Hawk´s Beak Form in Midventricular Takotsubo Syndrome: Two Case Reports from Latin America
Yuliana Andrea Cano Medina1, *, Pedro Felipe López Blanco1, Rafael Antonio González Niño1
Identifiers and Pagination:Year: 2021
First Page: 52
Last Page: 55
Publisher ID: TOCMJ-15-52
Article History:Received Date: 7/10/2020
Revision Received Date: 17/5/2021
Acceptance Date: 20/6/2021
Electronic publication date: 18/10/2021
Collection year: 2021
open-access license: This is an open access article distributed under the terms of the Creative Commons Attribution 4.0 International Public License (CC-BY 4.0), a copy of which is available at: https://creativecommons.org/licenses/by/4.0/legalcode. This license permits unrestricted use, distribution, and reproduction in any medium, provided the original author and source are credited.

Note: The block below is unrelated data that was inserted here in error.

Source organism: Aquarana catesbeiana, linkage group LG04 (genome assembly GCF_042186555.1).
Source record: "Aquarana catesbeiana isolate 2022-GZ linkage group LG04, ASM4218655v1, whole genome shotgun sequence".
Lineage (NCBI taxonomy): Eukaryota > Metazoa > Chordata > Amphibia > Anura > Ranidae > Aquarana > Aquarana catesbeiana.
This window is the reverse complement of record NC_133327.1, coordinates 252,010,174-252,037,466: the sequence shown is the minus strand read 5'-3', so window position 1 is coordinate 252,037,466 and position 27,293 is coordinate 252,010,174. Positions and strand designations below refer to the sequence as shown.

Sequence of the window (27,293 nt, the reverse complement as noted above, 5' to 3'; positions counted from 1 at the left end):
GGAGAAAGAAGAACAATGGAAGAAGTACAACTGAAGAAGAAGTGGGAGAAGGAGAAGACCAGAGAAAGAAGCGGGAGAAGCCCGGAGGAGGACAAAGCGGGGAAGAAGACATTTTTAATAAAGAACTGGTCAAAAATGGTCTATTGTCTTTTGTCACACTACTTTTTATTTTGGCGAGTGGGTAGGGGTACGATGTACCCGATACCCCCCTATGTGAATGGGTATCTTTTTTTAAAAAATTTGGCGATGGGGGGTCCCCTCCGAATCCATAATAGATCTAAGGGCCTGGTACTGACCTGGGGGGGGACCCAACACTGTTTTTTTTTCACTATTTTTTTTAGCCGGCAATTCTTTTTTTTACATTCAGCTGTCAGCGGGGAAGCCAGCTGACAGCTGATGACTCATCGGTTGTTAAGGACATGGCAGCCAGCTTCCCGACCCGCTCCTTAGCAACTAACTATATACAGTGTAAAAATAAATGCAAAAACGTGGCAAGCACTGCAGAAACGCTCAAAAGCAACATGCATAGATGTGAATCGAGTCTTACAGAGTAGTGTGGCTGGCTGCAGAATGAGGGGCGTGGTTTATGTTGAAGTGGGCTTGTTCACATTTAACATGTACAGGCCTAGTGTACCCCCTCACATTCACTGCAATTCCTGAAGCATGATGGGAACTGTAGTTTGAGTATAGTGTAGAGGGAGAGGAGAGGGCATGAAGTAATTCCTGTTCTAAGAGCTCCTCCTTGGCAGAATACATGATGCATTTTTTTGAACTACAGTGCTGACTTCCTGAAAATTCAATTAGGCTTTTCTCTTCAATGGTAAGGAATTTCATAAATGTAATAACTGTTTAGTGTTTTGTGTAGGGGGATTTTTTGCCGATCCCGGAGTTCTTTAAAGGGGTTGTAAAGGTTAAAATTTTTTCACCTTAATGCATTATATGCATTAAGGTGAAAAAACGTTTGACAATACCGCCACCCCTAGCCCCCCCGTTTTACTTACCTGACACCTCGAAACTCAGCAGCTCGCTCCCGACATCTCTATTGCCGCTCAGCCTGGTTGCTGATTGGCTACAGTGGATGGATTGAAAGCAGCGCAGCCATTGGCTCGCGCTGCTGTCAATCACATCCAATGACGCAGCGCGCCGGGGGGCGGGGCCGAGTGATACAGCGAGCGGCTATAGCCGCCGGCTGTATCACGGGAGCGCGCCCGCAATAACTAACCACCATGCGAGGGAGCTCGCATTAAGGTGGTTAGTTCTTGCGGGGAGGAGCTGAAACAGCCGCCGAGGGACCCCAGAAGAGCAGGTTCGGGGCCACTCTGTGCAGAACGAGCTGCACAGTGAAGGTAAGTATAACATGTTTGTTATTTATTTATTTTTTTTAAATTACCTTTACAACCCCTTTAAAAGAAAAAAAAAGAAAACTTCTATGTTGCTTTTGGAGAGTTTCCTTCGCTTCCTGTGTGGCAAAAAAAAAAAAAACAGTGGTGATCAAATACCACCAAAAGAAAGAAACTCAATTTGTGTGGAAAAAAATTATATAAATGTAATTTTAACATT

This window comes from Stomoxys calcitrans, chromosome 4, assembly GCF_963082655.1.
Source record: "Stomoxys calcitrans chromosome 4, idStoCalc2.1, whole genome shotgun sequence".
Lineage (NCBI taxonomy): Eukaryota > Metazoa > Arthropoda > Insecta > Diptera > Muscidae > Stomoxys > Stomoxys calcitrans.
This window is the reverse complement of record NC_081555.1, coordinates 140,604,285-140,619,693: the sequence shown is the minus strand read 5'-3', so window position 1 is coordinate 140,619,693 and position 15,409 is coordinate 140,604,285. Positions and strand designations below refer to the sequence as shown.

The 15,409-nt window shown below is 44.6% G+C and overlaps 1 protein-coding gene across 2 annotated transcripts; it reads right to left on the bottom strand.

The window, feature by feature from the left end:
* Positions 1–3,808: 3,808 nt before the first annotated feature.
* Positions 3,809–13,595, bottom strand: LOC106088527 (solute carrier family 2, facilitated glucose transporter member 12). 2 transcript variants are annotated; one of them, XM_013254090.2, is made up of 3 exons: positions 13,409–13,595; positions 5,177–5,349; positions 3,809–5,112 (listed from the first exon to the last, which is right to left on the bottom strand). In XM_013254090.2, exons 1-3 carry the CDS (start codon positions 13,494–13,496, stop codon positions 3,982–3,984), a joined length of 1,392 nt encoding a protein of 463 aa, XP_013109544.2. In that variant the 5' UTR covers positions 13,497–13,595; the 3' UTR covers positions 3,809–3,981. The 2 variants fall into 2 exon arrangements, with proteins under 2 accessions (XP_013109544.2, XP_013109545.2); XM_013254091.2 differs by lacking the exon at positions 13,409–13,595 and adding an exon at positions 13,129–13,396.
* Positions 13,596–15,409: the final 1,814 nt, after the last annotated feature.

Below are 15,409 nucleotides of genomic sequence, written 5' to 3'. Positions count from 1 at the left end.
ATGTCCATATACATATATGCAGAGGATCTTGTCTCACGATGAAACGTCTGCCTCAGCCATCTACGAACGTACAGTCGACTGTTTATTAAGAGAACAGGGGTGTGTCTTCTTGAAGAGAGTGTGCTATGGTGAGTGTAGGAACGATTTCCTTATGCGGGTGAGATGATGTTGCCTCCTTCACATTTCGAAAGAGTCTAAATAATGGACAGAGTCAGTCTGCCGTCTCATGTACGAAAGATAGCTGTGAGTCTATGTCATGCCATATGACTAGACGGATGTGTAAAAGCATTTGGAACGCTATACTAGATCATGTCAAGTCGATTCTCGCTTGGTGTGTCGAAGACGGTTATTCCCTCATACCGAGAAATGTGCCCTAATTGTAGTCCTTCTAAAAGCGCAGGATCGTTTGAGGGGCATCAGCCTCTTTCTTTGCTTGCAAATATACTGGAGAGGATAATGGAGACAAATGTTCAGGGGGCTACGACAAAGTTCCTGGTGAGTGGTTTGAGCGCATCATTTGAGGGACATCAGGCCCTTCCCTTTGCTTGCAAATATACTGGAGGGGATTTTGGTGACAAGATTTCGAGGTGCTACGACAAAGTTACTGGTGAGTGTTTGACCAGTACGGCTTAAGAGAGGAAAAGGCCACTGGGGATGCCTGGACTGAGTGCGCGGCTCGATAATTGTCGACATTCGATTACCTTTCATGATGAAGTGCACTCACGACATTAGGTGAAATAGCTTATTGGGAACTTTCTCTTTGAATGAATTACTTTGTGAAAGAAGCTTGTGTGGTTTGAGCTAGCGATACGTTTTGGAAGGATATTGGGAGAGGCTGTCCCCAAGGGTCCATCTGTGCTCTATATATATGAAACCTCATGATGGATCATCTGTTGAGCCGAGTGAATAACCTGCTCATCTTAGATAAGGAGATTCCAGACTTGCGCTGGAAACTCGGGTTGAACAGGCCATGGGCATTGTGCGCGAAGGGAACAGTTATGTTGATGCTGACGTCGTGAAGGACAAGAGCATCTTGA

Takotsubo syndrome is a type of acute reversible heart failure that can involve a form of acute catecholaminergic myocardial stunning. This clinical entity shows a pattern of temporary left ventricular dysfunction in the absence of occlusion of any coronary artery. A midventricular type is a form of Takotsubo syndrome where the atypical morphological variant is Hawk’s beak. The prevalence of this type is estimated to be 10-15% in several series in Asian and Western countries (predominantly Caucasian patients). In Latin America, there are no studies reporting this type of presentation. Two cases are reported in women initially diagnosed with acute myocardial infarction with the finding of the atypical hawk's beak morphology of Takotsubo syndrome, confirmed by left ventriculography. One of them was followed up early, observing recovery in her ventricular function without structural compromise at the level of contractility and with a good response to the outpatient treatment proposed. As there is a low prevalence and few published reports, these 2 cases are presented to promote long-term studies and increase the information regarding the evolution and morbidity/mortality of this type of presentation compared with the classical form of the syndrome.